This fall, Sarah Budischak joined the faculty of the W.M. Keck Science Department as an assistant professor of biology. She is an ecologist who studies infectious disease—specifically, how different environmental contexts affect organisms’ responses to parasitic infection. This exploration has brought her into close contact with worms, mice, and free-ranging African buffalo. We spoke with her about the origins of infectious disease, how parasites compete for resources, and a club called the Parasite Ladies.
Scripps College: Welcome to Claremont! What drew you to Scripps, and what are you most excited about in your new role as assistant professor of biology?
Sarah Budischak: I can’t wait to meet Scripps students and share my excitement about infectious diseases and the roles they play in the world. I went to a small liberal arts college myself, Davidson College, and really appreciated the interactions and research opportunities I had with the professors there. More generally, I want to help facilitate a learning space where students can make connections between science and their lives (e.g., health, policy, conservation) while learning skills that will translate across disciplines, such as writing.
SC: You mentioned writing: We all expect scientists to be good at math, but you also have a background in scientific writing. Why is it so important to have science students develop their writing skills?
SB: It’s like that old saying about trees falling in the woods—if you do great science but don’t communicate it to others, it’s like it never happened. Sharing scientific discoveries both with other scientists and the public is the only way they can do some good in the world. Good writing makes the thinking and motivation behind a study clear as well as describes its bigger-picture implications. Not only will focusing on these parts of a research project (rather than just the day-to-day protocols) yield more effective communication, it will also allow the students/researchers to think more broadly about the next big questions they should tackle.
SC: Can you tell us a little more about the big questions you are tackling in your field of disease ecology?
SB: Did you know that nearly 75 percent of emerging human infectious diseases originated in animals? Disease ecologists are an interdisciplinary bunch who study everything about infectious disease outside of what human and veterinary medicine traditionally covers, but we collaborate a lot with the public health community, too. Most animals (including people) are infected with multiple disease-causing organisms (parasites) at the same time. I study these “ecological communities” of parasites to determine how their combinations affect health and the spread of disease. For example, I recently collaborated with a team of public health researchers at Leiden University Medical Center in the Netherlands and at Princeton University to study worms and malaria in a human population where both infections are common. Just like cheetah and lion compete for prey, we found that malaria, which infects red blood cells, and blood-sucking worms compete for blood within their human hosts. When this competition is disrupted by deworming medicine, malaria infections may become more severe.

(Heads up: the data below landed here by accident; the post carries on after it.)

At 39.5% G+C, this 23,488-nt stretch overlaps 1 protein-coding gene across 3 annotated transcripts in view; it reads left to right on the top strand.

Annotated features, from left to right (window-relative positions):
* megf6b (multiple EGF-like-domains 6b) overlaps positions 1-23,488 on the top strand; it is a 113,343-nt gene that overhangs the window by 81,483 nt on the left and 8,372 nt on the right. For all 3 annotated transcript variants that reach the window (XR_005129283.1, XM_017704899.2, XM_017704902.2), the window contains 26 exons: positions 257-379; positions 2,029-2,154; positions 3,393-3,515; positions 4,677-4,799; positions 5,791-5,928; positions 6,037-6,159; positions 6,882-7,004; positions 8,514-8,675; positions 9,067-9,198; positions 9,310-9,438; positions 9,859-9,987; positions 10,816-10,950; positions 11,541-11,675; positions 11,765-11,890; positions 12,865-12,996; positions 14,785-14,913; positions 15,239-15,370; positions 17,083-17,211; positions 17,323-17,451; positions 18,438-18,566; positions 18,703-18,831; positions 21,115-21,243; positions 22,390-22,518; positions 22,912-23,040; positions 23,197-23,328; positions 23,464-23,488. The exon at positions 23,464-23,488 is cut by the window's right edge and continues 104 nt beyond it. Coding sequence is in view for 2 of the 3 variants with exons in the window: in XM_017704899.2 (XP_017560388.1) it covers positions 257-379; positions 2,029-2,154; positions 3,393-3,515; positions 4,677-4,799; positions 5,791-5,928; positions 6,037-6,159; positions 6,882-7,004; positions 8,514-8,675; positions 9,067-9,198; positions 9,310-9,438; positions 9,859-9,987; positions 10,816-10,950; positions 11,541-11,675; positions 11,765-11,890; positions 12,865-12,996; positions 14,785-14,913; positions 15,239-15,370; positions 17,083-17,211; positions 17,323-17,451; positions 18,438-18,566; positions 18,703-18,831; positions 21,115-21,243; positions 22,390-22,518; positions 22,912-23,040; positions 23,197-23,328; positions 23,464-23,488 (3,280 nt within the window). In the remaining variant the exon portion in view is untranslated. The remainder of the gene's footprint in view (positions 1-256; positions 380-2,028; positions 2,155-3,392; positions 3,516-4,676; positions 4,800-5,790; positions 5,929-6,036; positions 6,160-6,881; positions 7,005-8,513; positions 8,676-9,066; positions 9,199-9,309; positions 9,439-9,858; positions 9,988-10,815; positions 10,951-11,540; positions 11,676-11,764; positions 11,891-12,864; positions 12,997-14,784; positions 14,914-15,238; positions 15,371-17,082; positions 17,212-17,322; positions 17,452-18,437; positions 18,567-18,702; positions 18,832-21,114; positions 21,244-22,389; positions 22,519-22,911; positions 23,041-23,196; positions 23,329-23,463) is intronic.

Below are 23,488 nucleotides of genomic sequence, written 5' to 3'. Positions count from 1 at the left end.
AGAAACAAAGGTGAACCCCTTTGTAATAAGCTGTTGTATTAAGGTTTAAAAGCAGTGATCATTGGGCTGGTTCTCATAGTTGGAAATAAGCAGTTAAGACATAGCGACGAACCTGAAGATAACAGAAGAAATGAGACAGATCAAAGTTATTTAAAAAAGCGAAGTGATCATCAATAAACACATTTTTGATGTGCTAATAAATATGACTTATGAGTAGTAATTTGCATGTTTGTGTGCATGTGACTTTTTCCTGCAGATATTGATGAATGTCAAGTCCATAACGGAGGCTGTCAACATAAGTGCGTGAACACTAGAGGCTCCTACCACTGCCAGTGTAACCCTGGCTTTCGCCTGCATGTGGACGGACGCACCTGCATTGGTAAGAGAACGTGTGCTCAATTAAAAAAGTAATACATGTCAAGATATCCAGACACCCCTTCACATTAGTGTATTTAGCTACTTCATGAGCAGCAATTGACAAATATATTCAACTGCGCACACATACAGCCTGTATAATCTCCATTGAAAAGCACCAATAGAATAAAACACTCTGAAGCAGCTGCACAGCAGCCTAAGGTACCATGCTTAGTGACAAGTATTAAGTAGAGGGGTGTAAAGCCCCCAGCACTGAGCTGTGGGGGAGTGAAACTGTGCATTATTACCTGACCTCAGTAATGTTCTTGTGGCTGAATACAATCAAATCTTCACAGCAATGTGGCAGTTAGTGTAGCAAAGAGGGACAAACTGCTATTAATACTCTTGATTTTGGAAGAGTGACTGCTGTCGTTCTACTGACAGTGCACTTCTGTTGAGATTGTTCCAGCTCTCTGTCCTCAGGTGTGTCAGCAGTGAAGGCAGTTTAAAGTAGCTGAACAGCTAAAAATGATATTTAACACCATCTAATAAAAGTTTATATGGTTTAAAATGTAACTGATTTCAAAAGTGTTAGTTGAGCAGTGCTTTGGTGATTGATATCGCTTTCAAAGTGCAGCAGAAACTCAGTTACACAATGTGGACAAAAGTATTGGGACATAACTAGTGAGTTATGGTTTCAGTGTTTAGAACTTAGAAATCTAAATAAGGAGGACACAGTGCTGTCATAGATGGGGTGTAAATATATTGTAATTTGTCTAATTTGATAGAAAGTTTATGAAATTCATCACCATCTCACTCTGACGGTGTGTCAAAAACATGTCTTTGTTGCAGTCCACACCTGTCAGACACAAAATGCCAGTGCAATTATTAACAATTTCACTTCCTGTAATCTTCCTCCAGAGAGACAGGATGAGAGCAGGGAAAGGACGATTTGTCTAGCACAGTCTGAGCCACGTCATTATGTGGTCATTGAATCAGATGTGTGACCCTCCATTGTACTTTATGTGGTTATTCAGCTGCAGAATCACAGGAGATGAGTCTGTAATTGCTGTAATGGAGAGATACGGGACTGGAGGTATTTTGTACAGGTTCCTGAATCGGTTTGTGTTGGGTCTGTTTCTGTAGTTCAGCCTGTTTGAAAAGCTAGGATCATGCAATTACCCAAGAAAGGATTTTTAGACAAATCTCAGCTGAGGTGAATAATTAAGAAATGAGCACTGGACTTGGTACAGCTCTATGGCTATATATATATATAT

SC: You have a special relationship with free-ranging African buffalo. Can you tell us about that?
SB: African buffalo are amazing, smart animals—they have never been domesticated and are considered one of the “big five”—the most dangerous animals in Africa. They also carry bovine tuberculosis (bovine TB), a disease that was introduced to Africa in the 1880s and has spread across the continent, infecting multiple wildlife species, livestock, and people (it is closely related to bacteria-causing human TB). Accordingly, bovine TB is a big conservation, economic, and health concern. Thinking like a disease ecologist, I wanted to know how bovine TB interacts with other diseases the buffalo carry. Maybe treating them for worms would allow their immune systems to focus on fighting TB instead? I worked with a great team of researchers to test this hypothesis, and we found that it was partially true—deworming buffalo allows them to survive longer with TB, but deworming is not enough to lower their risk of getting TB.
SC: What six things do you think about when not focused on infectious disease and parasites?
SB: 1. My family! I have one-year-old daughter; a great, feminist husband who has been letting my career drive where we move; and a large, fantastic extended family.
- Food! I love cooking, farmers markets, and eating at local restaurants.
- Equal opportunity! I want this world to be a place where everyone has the opportunity to pursue their passions without discrimination, harassment, financial constraints, or other hindrances.
- The environment! We only have one planet, so suitability and conservation are really important to me.
- Ultimate Frisbee!
- The Parasite Ladies! It’s what my group of disease ecologist friends and colleagues from graduate school call ourselves. We support each other both personally and professionally. It’s wonderful to know that they are always there for me and will get just as excited about a gross botfly emergence video as I do.